Lavalier microphones are attached differently depending on the nature of their use. In theater applications where the microphone is used to amplify an actor or a singer’s voice, lavaliers are typically concealed in the performer’s hair. This placement eliminates the possibility of scratching against their clothing while they move, which would result in the amplification of the scratching sounds as well. It also adds to the suspension of disbelief, since the characters themselves would not be wearing microphones, especially if the plot is set in a time before lavalier microphones existed. Occasionally, specially designed skin-color headsets known as “headworn microphones” are used in stage applications when actors spend a good deal of their performance singing and moving around quickly, such as in stage musicals and in lecture or presentation scenarios. A headworn microphone is essentially a lavalier on a stiff wire mount that loops over the performer’s ear.
In television and documentary applications, the lavalier will typically be clipped to an article of the subject’s clothing, such as a tie, jacket or collar. In narrative motion picture usage, lavaliers are almost always hidden under clothing. The boom microphone typically sounds “better” and more natural than a lavalier mic and is always a soundperson’s first choice; however, for exterior location shooting, it often may be more practical to use a lavalier. One such situation would be during a wide shot that forces the boom operator to keep a distance from the speaker that is not close enough to achieve a good signal-to-noise ratio with the microphone. In that instance, a lavalier microphone hidden on the speaker would achieve better signal-to-noise ratio for recording speech because of its proximity. When lavalier microphones are concealed under clothing, the clothing often scratches against the microphone. To minimize this problem, sound recordists sometimes wrap the head of the microphones in moleskin or place it inside a hollow-centered, column-shaped sponge and place it under a placard, behind a button, or within the knot of a tie.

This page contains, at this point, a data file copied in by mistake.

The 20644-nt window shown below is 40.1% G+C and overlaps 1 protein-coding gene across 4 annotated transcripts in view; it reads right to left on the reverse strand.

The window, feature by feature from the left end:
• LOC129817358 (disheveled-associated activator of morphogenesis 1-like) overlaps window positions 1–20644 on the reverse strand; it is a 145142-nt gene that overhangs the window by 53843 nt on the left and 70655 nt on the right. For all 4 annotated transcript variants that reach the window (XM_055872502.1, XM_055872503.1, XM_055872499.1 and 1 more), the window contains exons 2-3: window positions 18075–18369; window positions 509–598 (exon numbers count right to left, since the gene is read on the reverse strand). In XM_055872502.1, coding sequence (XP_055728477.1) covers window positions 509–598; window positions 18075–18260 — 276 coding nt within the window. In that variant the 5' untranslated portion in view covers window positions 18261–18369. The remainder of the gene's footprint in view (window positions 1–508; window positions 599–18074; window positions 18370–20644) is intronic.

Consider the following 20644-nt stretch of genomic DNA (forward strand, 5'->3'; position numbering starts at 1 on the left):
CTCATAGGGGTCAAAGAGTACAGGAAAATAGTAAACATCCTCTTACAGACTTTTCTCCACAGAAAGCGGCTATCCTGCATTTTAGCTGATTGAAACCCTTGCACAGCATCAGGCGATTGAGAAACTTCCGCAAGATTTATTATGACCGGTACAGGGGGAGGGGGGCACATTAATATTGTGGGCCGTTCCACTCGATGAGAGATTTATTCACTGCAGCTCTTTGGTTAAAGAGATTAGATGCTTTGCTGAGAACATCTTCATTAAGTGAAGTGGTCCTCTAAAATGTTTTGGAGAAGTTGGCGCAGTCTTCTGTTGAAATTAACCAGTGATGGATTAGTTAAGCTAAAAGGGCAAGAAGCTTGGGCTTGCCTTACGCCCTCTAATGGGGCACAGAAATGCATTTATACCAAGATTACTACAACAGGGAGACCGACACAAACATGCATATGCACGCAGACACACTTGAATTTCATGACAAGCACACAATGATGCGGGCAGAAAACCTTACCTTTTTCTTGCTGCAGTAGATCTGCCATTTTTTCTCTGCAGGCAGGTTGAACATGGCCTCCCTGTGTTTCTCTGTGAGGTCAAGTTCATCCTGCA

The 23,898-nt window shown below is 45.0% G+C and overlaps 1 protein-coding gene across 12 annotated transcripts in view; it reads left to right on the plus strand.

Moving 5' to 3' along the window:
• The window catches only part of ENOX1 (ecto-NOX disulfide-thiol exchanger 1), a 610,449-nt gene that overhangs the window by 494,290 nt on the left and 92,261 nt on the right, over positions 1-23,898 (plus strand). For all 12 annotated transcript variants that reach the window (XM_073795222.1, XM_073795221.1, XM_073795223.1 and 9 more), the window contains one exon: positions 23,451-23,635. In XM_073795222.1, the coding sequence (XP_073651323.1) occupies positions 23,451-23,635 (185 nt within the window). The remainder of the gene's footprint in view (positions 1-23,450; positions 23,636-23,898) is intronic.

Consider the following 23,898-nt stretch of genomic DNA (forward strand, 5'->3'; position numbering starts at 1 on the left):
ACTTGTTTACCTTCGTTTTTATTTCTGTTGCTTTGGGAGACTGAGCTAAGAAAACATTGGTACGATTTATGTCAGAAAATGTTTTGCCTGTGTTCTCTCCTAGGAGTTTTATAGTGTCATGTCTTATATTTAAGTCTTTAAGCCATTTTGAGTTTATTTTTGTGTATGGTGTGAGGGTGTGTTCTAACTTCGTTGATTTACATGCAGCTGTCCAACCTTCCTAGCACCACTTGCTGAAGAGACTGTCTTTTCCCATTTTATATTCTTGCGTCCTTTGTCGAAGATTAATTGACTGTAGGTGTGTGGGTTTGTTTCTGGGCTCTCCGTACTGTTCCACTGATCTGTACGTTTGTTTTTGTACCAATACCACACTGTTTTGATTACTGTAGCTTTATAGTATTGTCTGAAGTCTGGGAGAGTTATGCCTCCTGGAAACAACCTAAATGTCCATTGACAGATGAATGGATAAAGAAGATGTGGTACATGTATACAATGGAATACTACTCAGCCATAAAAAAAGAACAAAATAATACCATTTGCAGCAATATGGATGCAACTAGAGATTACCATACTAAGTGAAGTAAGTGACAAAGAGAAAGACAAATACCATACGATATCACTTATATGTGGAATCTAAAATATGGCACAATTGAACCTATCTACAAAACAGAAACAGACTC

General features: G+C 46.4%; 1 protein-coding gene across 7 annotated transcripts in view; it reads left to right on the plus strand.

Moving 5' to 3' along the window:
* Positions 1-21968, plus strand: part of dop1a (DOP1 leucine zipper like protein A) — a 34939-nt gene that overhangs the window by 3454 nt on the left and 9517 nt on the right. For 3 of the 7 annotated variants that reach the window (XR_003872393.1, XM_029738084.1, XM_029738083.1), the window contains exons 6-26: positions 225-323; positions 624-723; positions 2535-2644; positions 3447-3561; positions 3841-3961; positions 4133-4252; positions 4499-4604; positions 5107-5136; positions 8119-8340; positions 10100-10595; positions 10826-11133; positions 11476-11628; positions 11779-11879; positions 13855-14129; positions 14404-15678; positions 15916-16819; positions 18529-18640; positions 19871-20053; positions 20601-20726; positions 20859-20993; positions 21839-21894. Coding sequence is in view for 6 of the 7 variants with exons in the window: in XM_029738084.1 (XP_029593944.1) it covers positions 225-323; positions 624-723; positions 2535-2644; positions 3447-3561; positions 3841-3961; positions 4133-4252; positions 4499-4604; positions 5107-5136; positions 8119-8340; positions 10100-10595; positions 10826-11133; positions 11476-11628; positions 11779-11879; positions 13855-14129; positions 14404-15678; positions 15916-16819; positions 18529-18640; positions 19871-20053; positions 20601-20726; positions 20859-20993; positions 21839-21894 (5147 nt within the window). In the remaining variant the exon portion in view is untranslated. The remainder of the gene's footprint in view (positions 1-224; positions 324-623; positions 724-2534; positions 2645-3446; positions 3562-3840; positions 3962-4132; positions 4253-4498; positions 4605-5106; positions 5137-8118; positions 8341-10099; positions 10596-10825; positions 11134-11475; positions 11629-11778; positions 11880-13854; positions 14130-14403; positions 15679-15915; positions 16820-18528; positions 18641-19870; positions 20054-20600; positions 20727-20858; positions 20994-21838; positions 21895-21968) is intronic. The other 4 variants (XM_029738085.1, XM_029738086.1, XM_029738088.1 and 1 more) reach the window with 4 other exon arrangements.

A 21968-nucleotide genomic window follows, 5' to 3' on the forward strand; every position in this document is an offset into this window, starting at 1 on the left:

The transmitter pack to which the microphone is attached may also need to be hidden under a person’s clothing. Transmitter pouches are held on with elastic straps and serve to keep the transmitter hidden in various places where clothing provides a non-revealing space, such as high around the waist in the space created at the spine just above the belt line, inside the thigh under a skirt or dress, about the ankles under a pant leg, or even on the inside of a boot.
In a 1984 study administered by Cornell University’s College of Arts and Sciences, it was found that the use of lavalier microphones in an academic setting was beneficial to the dissemination of information. By allowing a presenter to move freely in a presenting space, the lavalier microphone allows the presenter to offer continuous visual stimulation to the audience, enabling the speaker to hold their attention longer or more easily. Even in smaller applications where the audience contained fewer than 25 attendees, the lack of restrictions on the hands proved to offer similar visual stimulation in capturing and maintaining attention